Wednesday, August 14, 2013

Race directing

I am feeling a little like a super-powered race director right about now.  I started my morning with a green smoothie that any race director would approve of (bananas, almond milk, and collard, if you would like to know.)  I have a potential announcer on the line, and I should have my official approved permits in hand any day now.  I am working diligently on getting announcements ready.  Tomorrow, I call about those permits and get my route ready, and next thing, it's working with the race company to create a registration website.  All this has been single-person, behind-the-scenes work, but soon I will be about to roll into stuff that will be publicly visible.  

This might be the single most exciting thing I've gotten to do for a non-profit organization.  I've RUN charity races before, but to organize one?  Whew.  It's wild.    

I now have actual volunteers for my Race Day Team, so I think I am going to get them VOLUNTEER shirts so they can be extra cool.  Soon, it'll be time for our first Team Meeting.  Oh, yes.  There will be an agenda.  When I ran my first meeting at St. Mary's for parents of our pilgrims, I handed out an agenda. I thought I was going to be canonized on the spot.  My people love organization and agendas and getting things done.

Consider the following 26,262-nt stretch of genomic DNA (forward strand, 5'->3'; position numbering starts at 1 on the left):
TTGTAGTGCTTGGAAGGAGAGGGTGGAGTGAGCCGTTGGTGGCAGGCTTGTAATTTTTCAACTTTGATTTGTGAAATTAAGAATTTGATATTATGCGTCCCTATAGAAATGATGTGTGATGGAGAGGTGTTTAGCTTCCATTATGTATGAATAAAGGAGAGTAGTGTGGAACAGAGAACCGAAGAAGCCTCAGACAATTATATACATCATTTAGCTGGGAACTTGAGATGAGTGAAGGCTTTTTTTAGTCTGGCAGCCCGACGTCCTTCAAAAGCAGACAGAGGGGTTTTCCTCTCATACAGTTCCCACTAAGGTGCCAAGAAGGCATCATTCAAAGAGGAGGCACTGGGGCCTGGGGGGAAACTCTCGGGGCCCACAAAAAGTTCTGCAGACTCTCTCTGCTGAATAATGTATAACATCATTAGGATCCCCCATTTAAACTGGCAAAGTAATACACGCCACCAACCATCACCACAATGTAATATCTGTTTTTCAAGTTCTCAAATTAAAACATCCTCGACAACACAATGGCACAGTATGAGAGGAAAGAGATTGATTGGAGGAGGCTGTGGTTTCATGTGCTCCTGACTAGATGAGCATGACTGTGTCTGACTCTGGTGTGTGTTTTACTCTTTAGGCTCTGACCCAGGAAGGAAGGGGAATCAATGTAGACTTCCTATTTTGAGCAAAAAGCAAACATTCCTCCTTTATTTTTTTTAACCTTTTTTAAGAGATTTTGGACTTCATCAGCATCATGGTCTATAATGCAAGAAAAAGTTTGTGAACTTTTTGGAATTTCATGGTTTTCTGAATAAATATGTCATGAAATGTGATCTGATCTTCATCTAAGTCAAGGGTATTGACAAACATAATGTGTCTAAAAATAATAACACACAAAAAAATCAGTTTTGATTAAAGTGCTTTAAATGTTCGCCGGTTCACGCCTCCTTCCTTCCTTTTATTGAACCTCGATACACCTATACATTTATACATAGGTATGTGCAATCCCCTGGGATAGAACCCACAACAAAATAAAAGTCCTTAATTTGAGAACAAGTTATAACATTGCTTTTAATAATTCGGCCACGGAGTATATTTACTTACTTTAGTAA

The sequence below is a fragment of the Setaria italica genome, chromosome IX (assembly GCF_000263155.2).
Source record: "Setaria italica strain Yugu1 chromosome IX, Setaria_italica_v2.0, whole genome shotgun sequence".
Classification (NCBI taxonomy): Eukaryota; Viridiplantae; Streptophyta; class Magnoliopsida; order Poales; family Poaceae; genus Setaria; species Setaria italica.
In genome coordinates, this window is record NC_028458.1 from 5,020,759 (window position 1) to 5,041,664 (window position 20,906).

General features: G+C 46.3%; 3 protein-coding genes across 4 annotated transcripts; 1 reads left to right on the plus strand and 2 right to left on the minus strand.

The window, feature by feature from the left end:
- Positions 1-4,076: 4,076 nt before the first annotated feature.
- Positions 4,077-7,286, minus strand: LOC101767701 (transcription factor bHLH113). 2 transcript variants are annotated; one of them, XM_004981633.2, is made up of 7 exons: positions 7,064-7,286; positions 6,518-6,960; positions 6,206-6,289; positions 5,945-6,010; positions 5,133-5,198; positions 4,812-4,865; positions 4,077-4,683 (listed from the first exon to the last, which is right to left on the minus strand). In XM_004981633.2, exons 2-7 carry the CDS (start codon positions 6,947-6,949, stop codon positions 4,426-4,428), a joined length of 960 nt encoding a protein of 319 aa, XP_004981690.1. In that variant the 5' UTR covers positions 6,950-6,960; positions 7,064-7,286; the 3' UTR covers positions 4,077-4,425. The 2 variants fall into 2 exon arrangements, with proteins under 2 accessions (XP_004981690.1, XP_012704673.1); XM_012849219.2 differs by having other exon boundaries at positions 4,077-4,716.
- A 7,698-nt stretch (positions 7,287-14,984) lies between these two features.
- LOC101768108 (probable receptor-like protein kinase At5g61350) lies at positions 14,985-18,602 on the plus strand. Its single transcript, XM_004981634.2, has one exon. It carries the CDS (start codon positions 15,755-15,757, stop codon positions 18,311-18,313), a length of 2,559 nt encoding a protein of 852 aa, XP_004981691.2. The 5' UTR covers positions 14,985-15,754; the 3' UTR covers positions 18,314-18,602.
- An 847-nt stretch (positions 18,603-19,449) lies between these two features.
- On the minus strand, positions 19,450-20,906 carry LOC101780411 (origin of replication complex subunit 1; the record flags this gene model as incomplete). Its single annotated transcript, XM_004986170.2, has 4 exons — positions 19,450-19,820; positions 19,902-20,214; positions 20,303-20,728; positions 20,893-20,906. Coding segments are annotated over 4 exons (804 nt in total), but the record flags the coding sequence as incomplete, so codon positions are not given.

Like a RACE BOSS.  That's me.  

I've started having urges to ride bikes again.  I still think I'm on a break from running, but I am getting back in the saddle, as long as I am careful about that left heel.  It's healed, it's just new skin and I should be careful with it.  

Today I learned the sad truth that Sriracha potato chips, which I love dearly, are made with a large amount of dairy products.  I gave them to a fellow sriracha lover, and mourned their departure.  

So I made cheesy tofu bites and a sushi rice roll for dinner to soothe my sorrowing soul.  Yes, yes, even I recognize how lame that looks in writing, but it was much tastier than it sounds.  Trust me.  

In interesting news, I have learned that apparently, late-onset food allergies are not uncommon.  I am grateful to know that I am not a freak of nature.  In fact, it seems that it is a known phenomenon among endurance athletes, especially those who train through illnesses or major life stress or who are pushing for their first major event.  It's not exactly common, but it happens: the athlete develops an intolerance or allergy to a previously tolerated food.  So between Leadman, separation, food poisoning, flu, and Ironman, it makes sense that my body figured out a way to rebel.  

That's the good news.  And many people do recover fully, although it takes a very long time- typically eight months to a year.  The bad news?  Many other people find this is a life-long change.  Only time will tell with me! 

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